GEORGETOWN, Del. – Former Baltimore Ravens cheerleader Molly Shattuck was sentenced Friday to two years of probation after pleading guilty to raping a 15-year-old boy at a vacation rental home in Delaware.
The 48-year-old collapsed to her knees in the courtroom after she was sentenced and wept as she apologized. Shattuck, who received a suspended 15-year prison sentence, must report every other weekend to a probation center in Delaware, register as a sex offender and continue therapy. The teen's parents said Shattuck stole their son's innocence and urged the judge to send her to prison to send a message to potential pedophiles.
"At the end of the day, there's nothing that we can do to take this pain away from him," the teen's father said. The Associated Press is not naming the parents to avoid identifying the teen. The AP generally does not name victims of sexual assault.
Shattuck pleaded guilty in June to one felony count of fourth-degree rape. She entered the plea just days before her scheduled trial on two counts of the more serious charge of third-degree rape, four counts of unlawful sexual contact, and three counts of providing alcohol to minors.
The teen, a classmate of one of Shattuck's children at the McDonogh School in Owings Mills, Maryland, told police last September that Shattuck began an inappropriate relationship with him near Baltimore, and that it culminated with sexual activity at a vacation rental home in Bethany Beach over Labor Day weekend.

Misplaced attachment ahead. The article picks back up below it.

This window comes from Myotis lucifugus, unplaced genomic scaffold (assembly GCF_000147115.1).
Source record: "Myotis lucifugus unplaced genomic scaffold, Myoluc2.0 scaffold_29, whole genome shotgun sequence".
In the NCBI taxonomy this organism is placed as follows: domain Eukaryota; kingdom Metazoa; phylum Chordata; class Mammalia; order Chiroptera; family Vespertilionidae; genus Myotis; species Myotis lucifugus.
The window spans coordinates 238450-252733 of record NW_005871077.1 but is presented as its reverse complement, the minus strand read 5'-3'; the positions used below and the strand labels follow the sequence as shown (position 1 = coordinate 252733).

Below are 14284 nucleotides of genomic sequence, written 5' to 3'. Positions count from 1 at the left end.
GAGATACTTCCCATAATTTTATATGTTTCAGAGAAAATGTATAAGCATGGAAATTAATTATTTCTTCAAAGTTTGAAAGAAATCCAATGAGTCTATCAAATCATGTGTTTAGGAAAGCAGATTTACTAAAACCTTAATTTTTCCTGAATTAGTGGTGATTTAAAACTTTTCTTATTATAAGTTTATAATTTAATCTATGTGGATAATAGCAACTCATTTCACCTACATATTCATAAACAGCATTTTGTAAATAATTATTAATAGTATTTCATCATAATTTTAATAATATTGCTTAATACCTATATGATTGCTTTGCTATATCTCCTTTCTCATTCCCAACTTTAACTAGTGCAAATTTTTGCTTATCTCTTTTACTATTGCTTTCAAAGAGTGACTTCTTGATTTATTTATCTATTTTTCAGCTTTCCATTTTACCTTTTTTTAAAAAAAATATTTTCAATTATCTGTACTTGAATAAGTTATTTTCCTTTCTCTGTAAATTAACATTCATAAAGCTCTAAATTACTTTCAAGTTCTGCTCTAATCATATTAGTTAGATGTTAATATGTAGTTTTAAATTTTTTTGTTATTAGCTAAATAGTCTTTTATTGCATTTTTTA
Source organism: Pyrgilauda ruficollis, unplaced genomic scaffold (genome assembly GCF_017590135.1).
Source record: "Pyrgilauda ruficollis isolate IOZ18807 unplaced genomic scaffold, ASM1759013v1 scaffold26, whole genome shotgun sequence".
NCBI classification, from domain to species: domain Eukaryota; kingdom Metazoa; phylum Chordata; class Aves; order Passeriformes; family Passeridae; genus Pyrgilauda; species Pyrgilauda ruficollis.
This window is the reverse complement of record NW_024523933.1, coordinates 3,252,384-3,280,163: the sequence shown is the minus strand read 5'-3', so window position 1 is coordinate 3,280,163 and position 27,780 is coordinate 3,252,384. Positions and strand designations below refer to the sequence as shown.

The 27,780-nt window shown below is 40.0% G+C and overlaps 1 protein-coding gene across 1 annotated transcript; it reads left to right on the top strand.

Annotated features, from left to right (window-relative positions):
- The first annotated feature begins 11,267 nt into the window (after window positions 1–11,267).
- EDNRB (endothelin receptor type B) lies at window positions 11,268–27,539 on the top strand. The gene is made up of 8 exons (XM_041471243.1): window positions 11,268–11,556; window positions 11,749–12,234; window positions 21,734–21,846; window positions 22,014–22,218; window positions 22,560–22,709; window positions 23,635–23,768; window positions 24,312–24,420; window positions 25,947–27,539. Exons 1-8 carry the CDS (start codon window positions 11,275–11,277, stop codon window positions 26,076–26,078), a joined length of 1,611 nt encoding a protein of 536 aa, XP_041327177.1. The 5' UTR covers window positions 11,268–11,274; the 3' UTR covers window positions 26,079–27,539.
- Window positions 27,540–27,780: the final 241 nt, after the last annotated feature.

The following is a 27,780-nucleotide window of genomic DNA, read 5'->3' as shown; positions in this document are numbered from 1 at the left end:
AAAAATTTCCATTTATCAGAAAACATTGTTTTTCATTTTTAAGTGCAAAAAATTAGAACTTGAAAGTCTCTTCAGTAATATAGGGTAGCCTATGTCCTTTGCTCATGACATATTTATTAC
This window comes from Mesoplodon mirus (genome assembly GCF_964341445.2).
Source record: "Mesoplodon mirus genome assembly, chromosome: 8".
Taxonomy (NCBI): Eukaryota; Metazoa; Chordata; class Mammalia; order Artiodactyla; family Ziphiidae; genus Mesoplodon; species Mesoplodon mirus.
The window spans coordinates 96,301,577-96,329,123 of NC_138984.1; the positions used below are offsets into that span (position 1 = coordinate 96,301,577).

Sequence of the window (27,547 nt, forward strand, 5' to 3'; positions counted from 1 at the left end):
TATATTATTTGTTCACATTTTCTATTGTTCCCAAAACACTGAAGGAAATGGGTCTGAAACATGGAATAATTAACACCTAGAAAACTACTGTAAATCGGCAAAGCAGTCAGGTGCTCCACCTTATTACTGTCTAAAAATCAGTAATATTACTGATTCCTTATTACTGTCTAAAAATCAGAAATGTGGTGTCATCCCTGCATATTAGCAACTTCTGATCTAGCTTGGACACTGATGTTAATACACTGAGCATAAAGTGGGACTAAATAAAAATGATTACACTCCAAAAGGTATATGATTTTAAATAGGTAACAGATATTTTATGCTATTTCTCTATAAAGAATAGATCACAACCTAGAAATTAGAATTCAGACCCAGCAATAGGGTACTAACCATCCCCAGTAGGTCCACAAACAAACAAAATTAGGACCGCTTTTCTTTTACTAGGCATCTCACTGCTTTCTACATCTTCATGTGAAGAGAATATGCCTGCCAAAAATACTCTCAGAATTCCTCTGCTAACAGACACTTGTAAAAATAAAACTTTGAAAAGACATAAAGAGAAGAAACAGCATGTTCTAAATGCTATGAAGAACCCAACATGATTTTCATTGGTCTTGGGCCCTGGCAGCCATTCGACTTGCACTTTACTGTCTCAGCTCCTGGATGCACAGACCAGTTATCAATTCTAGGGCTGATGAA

The indictment alleged that Shattuck provided alcohol to three boys under the legal drinking age on Aug. 30 and Aug. 31 of last year and that she had sexual contact with one boy on or about Aug. 31.
Shattuck was divorced in November from Mayo Shattuck, former CEO of Baltimore-based Constellation Energy Nuclear Group and current chairman of Chicago-based Exelon Corp. Exelon, which has electric and gas utilities in Maryland, Illinois, and Pennsylvania, now owns Constellation.
In 2005, Shattuck became the oldest NFL cheerleader in history up to that time, when the Ravens selected her for the squad on her first tryout. She cheered for two years and was a part-time coach for six more years.
Shattuck also has worked as a fitness consultant and advocate, publishing a book called "Vibrant Living" last year.
After her arrest, Shattuck resigned as a board member of the Baltimore School for the Arts, a public high school.
Shattuck apologized to the teen, who was not in court Friday, and his parents.
"I take full responsibility for what I did. I never, ever, ever intended, obviously, to hurt anybody," Shattuck said. "I will spend the rest of my life making this right."
Both Shattuck's attorney and the judge noted that she had been publicly humiliated.
"The press has reveled in her fall from prominence in the Baltimore area," attorney Eugene Maurer said. "At her core ... she is a caring, empathetic, good and decent person."
Prosecutor John Donahue and the teen's father said Shattuck groomed the teen over several months.
"This was not a momentary lapse in judgment. She groomed him, seduced him, supplied him with alcohol, then took advantage of him, all for her own gratification," Donahue said.